Without insects, what happens to planet?
Amid the many worries about the fate of the planet, all tied up to changing climate and the future of life, one visible difference that we are just beginning to understand is almost staggering in its implication. Insects are vanishing around the world. The repercussions are immense.
What does it mean, that insects are vanishing? Earlier this month, the New York Times magazine published, “The Insect Apocalypse Is Here,” an article by Brooke Jarvis examining what this reality portends for life on the planet. Insects, after all, are the creatures that help pollinate plants and are at the base of the food chain. What these small samples of life have in common is their abundance. They are everywhere. Or so they were.
In Germany, a study by an entomological study there found that flying insects in German nature reserves had decreased by 75 percent over 27 years.
In the United States, scientists have found that the population of monarch butterflies has declined by 90 percent over the past 20 years. A Puerto Rican rainforest reported a drop in insects of about 75 percent. And so on. Quantifying just how great the population drops are is difficult — in many cases, there are no earlier numbers with which to compare.
But scientists are continuing to examine available data. They find that fish that eat mayflies don’t have as many to eat; birds that dine on insects are suffering because the insects are few and far between; and European birds that once survived on beetles and dragonflies seem to have vanished. That shows the wider implications of a decline in insect populations as the food chain on which larger animals survive begins to crumble.
All of this remains under study, with culprits aplenty being investigated. There is worry over the effects of certain types of pesticides or herbicides, the destruction of habitat and loss of wild places to human interference and, of course, rising global temperatures.
What is understood, though, as Jarvis writes, “What we’re losing is not just the diversity part of biodiversity, but the bio part: life in sheer quantity.”
That loss of biodiversity is known as the sixth extinction, only the sixth such occurrence in world history — an era when species begin disappearing quickly, a calamity prompted by human action rather than spewing volcanoes, asteroids or an ice age.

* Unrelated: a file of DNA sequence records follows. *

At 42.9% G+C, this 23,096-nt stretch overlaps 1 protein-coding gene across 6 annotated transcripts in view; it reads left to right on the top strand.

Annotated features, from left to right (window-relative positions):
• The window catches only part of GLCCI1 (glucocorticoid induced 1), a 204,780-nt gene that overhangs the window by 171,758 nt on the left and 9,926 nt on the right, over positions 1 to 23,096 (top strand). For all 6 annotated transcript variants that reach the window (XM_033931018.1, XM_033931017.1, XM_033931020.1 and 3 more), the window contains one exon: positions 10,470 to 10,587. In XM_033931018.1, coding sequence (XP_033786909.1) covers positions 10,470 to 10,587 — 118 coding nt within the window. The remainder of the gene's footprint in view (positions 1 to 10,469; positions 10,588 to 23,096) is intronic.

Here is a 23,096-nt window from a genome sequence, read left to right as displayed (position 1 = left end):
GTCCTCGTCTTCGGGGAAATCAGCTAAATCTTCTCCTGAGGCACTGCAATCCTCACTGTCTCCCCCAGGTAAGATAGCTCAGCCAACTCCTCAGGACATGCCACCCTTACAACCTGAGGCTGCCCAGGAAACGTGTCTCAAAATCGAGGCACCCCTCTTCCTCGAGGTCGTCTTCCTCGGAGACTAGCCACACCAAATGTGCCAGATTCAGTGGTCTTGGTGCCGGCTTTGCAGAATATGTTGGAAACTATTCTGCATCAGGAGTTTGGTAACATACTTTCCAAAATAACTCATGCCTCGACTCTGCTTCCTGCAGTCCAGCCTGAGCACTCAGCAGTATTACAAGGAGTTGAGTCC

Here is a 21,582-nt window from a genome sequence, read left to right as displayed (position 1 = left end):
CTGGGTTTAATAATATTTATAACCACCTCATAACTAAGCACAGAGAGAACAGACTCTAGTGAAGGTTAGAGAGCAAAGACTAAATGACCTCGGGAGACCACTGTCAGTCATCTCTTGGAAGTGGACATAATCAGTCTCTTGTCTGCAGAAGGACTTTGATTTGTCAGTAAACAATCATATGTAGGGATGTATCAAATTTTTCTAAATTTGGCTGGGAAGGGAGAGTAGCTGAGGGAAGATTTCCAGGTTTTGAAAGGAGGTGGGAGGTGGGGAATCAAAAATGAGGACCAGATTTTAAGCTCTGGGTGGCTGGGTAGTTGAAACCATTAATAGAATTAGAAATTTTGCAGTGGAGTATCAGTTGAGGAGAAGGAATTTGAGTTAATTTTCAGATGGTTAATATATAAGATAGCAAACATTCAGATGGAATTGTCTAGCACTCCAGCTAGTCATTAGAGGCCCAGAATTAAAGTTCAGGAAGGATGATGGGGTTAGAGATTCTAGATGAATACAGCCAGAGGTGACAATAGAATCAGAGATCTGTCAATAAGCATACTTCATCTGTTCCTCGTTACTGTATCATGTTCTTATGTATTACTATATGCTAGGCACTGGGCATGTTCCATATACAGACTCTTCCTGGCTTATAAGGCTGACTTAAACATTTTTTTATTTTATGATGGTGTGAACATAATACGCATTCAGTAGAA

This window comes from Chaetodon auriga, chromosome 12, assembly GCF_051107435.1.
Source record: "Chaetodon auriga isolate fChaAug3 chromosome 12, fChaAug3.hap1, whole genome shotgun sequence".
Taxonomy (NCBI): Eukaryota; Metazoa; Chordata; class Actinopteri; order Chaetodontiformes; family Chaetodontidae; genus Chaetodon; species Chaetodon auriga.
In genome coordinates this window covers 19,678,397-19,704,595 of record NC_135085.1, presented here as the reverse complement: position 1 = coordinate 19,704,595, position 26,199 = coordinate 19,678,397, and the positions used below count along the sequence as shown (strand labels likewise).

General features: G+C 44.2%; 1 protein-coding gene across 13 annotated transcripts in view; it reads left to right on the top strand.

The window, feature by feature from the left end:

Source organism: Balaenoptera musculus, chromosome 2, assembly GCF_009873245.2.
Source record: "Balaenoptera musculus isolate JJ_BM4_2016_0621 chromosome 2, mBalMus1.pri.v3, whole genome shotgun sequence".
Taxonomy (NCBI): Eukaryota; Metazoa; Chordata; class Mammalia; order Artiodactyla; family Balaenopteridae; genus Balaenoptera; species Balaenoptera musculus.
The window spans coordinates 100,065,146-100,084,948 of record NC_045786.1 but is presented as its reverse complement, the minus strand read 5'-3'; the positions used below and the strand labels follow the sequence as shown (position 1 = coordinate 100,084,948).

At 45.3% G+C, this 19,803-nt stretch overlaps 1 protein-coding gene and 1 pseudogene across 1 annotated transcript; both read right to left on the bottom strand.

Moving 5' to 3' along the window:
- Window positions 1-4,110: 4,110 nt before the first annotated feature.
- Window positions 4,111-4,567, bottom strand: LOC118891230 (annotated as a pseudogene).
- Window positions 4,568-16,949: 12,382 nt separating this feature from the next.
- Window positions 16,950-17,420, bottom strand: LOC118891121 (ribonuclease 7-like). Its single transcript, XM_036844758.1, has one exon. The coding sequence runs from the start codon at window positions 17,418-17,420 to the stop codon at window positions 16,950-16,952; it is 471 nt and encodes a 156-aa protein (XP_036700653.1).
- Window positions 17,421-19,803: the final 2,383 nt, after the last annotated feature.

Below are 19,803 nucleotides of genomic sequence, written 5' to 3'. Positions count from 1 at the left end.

It seems only right, then, that humans find solutions even as more research is completed about the fate of the insects. There are big actions, the sort nations can take (and that ours is refusing right now) but there also are the types of things states, cities and individuals can do.
People can plant flowers that encourage butterflies or bees to stop by. They can grow plants organically, without chemicals. Governments, rather than leave roadsides and medians bare or covered by concrete or brick, can plant wildflowers and trees.
Like the city of Santa Fe, governments also can avoid pesticides and herbicides that inflict harm — and, yes, that means a lot more pulling weeds by hand.
In Europe, where awareness of this issue is greater, the European Union has extended a ban on certain pesticides altogether. There, farmers can be paid to create insect habitats; that’s something New Mexico could do. We could model such projects, too, at city parks or state public lands. We could be more aware of what is happening around us even as scientists study causes and implications. Time is running out, after all.
Insects pollinate plants. They are the basis for food of many creatures, which then become food for bigger animals. Bugs help decomposition along.
Without them, we face a world without flowers, where bees don’t pollinate plants and bears can’t find berries as a result, and where old leaves do not decompose and return to the soil, helped along by bugs.
The world without insects would be a harsh place in which to live. Their collapse puts all other species at risk.